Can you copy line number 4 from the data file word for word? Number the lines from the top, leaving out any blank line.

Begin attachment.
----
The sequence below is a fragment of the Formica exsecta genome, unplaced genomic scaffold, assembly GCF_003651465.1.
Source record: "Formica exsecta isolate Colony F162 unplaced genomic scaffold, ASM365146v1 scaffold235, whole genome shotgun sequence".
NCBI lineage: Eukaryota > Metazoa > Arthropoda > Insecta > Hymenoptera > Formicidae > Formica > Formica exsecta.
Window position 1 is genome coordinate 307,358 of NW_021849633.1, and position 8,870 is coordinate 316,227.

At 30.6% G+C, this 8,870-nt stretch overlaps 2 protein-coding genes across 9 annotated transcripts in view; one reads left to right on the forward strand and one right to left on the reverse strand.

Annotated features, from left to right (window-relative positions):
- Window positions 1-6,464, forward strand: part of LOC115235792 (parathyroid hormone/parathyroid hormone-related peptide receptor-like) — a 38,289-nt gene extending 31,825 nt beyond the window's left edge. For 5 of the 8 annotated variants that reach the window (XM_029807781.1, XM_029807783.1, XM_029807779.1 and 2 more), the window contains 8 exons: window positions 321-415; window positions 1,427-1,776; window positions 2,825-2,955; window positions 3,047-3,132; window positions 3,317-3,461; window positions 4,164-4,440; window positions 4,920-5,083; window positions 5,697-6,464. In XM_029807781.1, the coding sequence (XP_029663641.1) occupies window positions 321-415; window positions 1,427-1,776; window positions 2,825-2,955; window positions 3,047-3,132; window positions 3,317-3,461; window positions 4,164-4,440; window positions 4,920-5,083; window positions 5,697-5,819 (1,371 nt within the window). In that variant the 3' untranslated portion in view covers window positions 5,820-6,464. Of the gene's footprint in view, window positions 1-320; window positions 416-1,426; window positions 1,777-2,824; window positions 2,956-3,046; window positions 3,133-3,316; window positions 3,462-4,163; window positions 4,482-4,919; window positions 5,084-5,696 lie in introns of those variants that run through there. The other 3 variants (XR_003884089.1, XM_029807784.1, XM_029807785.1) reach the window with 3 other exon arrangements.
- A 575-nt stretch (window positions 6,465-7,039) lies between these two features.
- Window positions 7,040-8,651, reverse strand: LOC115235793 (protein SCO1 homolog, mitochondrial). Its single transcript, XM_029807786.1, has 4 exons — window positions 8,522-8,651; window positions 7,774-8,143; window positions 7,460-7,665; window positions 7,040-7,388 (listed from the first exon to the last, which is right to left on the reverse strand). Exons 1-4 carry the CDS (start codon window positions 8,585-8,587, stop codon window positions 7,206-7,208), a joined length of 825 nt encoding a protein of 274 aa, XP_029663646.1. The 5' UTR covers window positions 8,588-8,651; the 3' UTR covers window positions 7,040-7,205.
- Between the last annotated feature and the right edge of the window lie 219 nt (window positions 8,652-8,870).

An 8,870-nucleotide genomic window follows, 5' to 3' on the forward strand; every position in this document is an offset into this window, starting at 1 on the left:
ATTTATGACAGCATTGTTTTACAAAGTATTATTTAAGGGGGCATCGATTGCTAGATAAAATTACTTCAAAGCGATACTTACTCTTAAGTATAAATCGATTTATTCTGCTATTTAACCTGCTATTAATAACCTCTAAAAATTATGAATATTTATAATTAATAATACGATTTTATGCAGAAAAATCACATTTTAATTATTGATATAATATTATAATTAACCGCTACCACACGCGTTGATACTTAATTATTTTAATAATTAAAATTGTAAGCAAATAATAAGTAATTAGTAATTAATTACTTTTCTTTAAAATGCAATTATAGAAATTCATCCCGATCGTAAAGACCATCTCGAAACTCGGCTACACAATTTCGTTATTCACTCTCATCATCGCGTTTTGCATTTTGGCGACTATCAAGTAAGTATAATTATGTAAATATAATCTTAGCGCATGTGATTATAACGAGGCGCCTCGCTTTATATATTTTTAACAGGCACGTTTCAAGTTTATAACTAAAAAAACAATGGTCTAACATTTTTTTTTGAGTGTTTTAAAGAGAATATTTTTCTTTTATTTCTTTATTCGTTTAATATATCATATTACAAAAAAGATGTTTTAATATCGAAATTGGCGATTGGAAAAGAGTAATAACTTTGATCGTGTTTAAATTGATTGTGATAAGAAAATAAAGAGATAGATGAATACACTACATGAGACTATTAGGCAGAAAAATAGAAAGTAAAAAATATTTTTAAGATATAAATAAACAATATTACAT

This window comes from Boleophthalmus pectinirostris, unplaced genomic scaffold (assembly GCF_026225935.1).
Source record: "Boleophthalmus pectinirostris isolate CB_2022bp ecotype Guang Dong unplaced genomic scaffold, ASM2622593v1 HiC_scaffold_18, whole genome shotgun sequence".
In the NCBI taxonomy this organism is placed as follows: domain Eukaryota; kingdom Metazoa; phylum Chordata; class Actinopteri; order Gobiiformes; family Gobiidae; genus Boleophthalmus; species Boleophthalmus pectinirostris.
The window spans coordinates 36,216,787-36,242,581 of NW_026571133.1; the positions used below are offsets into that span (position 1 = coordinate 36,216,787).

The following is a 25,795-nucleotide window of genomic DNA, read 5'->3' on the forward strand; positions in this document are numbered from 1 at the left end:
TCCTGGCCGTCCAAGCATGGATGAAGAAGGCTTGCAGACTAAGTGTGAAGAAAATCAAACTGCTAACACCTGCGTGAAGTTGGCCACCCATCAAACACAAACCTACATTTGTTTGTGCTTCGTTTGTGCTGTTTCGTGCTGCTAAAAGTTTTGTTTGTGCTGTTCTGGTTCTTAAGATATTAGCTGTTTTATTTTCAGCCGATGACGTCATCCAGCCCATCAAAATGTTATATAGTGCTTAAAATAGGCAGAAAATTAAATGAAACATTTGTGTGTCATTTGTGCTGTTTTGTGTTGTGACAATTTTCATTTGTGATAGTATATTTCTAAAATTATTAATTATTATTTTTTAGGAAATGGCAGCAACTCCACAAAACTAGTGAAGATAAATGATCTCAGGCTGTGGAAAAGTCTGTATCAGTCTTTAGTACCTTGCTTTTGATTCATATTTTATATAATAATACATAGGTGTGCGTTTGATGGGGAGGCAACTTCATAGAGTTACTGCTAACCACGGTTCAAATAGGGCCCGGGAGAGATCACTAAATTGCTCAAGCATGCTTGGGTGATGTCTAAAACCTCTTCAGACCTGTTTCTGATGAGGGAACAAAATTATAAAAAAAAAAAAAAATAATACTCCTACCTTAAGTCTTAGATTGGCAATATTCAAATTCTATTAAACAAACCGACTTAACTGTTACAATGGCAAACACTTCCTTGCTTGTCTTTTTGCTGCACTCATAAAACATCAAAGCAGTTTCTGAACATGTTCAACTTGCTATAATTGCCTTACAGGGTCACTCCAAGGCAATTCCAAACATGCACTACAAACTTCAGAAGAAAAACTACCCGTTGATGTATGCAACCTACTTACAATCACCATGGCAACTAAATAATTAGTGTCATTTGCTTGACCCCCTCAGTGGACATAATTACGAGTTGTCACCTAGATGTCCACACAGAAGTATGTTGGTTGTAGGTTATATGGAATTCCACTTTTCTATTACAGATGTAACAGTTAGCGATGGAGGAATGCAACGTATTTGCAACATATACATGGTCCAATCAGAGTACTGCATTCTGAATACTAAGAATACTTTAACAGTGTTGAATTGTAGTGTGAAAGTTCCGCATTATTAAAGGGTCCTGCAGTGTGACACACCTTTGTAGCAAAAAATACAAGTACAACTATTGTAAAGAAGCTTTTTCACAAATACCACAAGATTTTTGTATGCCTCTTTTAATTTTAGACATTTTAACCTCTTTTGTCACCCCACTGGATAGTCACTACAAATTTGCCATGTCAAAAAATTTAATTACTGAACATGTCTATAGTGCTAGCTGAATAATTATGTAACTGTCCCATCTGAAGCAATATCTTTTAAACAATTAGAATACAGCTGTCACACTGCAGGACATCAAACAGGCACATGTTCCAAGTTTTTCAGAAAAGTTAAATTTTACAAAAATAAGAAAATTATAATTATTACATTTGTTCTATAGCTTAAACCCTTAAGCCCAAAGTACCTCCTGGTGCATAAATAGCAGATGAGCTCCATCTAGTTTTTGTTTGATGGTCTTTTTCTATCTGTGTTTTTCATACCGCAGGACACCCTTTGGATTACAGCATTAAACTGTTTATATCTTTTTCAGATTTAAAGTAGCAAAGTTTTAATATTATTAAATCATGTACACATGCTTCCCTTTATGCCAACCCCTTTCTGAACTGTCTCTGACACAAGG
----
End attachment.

Window position 1 is genome coordinate 307,358 of NW_021849633.1, and position 8,870 is coordinate 316,227.